What a fun morning! I spent a good couple of hours on the back of a pikky pikky (motorbike) traveling around Nakuru, the slums and surrounding farmland.
There was a purpose to the riding. Some readers might remember that last year my family raised money to buy some farm land so that the Nakuru Hope Project can grow food to feed the children, hence reducing their operational costs. As part of that fundraising, I cycled 100km every day for 31 days in my self-devised challenge, Cycling for Hope. Today, we went to see the plot of land for the first time. The plot is about 4 acres of land that slopes gently down from the road to a flat area. It has a big hole in it where the government dug soil for use in the road construction where banana trees might be planted in future.
The land is a little way from the school so Christopher organised a pikky pikky driver and borrowed the head master’s motorbike so that the three of us could travel there. I rode with Christopher along roads that were almost reminiscent of motocross tracks with lumps, bumps, washouts and holes. We rode through the slums and then down country roads between farmland. Luckily for me, Dad forgot his Spot tracker with which he wanted to mark the exact location of the land so I had to go to Rosemary’s Guesthouse to collect it and then head back out to the land. This meant I had more time to see Nakuru go by from the back of the motorbike.
I saw a lot while on the bike:
There is a river near the edge of the Kaptembwa slums where women was clothes and collect drinking water. The water looks disgusting but people here are desperate so they are willing to risk contracting typhoid instead of dying of thirst.
All over the slums and their outskirts, you can see people waiting to buy water. When the drums in the carts are full, the men wobble all over the road trying to pull them. Often just one skinny man will maneuver a whole cart on his own while wearing little more than a pair of thongs (flip flops).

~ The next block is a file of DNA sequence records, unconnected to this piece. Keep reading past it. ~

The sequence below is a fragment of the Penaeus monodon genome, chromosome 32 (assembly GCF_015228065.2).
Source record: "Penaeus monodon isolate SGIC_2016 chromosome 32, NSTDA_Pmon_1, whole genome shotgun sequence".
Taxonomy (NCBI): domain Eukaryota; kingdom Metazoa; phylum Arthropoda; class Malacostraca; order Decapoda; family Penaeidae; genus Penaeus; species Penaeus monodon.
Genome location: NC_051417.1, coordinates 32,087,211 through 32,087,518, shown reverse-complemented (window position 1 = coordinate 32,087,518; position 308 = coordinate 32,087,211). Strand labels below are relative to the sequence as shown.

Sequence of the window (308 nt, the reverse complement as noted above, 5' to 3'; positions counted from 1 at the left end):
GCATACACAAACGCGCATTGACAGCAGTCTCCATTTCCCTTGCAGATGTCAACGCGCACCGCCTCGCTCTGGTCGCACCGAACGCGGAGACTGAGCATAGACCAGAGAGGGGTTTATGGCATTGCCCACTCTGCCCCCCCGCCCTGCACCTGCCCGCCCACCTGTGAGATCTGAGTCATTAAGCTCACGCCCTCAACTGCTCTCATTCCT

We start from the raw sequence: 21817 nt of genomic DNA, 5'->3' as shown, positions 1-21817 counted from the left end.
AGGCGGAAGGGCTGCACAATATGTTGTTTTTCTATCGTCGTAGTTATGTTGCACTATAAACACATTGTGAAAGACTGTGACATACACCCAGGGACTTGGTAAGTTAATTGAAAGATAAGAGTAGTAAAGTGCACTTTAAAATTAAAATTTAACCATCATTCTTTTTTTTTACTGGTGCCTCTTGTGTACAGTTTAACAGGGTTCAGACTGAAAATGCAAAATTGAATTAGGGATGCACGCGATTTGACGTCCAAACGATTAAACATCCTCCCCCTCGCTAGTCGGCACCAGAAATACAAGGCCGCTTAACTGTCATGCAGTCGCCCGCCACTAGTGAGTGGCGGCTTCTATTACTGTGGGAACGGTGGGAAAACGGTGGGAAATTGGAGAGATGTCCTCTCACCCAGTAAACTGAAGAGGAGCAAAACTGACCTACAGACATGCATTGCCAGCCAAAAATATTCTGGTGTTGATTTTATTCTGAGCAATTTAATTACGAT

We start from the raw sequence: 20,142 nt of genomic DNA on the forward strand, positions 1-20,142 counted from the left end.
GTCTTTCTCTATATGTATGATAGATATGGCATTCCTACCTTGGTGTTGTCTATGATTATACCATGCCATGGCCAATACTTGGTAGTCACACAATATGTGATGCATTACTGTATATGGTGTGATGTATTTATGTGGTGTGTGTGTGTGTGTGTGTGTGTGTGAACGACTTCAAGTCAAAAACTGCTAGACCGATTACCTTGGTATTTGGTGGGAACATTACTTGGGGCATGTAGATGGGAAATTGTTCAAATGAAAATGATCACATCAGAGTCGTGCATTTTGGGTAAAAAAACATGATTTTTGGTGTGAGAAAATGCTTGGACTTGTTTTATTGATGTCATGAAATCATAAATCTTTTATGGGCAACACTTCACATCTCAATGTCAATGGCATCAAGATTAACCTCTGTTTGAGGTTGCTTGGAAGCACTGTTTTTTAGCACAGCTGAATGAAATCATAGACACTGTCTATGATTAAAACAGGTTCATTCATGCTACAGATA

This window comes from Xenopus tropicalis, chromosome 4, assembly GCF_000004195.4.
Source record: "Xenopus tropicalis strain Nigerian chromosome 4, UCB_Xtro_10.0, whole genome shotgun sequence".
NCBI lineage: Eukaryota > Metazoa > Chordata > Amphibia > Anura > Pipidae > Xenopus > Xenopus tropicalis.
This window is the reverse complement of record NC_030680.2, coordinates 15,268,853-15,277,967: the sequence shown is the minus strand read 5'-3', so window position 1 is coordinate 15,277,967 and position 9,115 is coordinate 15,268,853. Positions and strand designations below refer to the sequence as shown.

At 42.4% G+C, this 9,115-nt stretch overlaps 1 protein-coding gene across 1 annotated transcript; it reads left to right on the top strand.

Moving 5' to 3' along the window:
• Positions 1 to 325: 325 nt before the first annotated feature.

Bikes are also used to transport water. I can’t imagine being strong enough to shift these heavy loads.
Fruit stalls are a common source of income here. Bananas and avocados are in season so there are plenty for sale. Bananas sell for about KSh5 each (5c Australian or US). It seems that women sell them in stalls while men sell them from wheelbarrows that they push around the slums. This morning we bought 100 bananas for the school, which caused quite some excitement among the banana seller and his friends.
I saw lots of men going about their work sitting, standing or hanging off the back of trucks and utes. These rubbish collectors called out telling me to take a photo of them, so I did.
Out near the land we rode past the mud huts that many farmers live in. They are simple structures that have no electricity or running water. Some are in better shape than others but I can’t really imagine any of them are terribly comfortable (especially not with the mosquitoes buzzing around at night).
And everywhere we went, small children waved and called out “Mzungu how are you?”. Some were tiny things no more than 3-4 years old. I just hope there’s enough money coming into the slums so that these little ones can also go to school and have a future.
I caught a podi podi back from the shops this afternoon. We rode headlong into peak hour traffic on the wrong side of the road. It was totally exhilarating and definitely good value for money if it were to be compared with the cost of entry to an amusement park.
I find myself very much falling in love with Kenya. I love the madness, the people and the landscapes I am seeing. I am already considering altering my cycling route to fly to Africa after South America instead of North America.